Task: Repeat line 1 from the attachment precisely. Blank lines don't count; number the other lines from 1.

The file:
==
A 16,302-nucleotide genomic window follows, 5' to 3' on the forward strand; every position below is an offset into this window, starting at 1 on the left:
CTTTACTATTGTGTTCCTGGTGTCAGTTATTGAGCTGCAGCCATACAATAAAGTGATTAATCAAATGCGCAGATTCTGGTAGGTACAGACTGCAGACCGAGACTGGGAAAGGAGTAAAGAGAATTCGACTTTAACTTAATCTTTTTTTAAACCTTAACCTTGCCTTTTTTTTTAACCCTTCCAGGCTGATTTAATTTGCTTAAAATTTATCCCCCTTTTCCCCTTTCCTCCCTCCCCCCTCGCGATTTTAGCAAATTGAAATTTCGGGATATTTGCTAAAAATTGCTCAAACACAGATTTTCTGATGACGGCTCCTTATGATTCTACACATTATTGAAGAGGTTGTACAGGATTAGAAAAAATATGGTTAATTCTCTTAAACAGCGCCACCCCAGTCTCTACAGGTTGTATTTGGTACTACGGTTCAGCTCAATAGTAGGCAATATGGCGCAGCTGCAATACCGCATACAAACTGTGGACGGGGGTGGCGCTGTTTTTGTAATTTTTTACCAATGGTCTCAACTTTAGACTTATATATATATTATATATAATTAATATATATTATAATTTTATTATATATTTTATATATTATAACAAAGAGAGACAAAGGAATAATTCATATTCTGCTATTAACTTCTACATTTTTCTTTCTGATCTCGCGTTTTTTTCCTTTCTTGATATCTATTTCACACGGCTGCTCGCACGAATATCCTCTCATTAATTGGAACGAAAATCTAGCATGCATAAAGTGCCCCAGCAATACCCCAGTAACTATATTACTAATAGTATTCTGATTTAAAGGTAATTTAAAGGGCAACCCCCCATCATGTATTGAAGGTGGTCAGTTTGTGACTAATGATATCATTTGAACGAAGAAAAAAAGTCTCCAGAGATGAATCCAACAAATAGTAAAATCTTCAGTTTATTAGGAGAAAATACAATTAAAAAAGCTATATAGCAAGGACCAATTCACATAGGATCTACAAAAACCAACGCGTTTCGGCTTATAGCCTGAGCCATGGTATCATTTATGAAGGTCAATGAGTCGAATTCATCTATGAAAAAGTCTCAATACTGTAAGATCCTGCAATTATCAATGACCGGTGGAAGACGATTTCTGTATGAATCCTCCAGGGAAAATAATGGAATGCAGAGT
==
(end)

A 16,302-nucleotide genomic window follows, 5' to 3' on the forward strand; every position below is an offset into this window, starting at 1 on the left: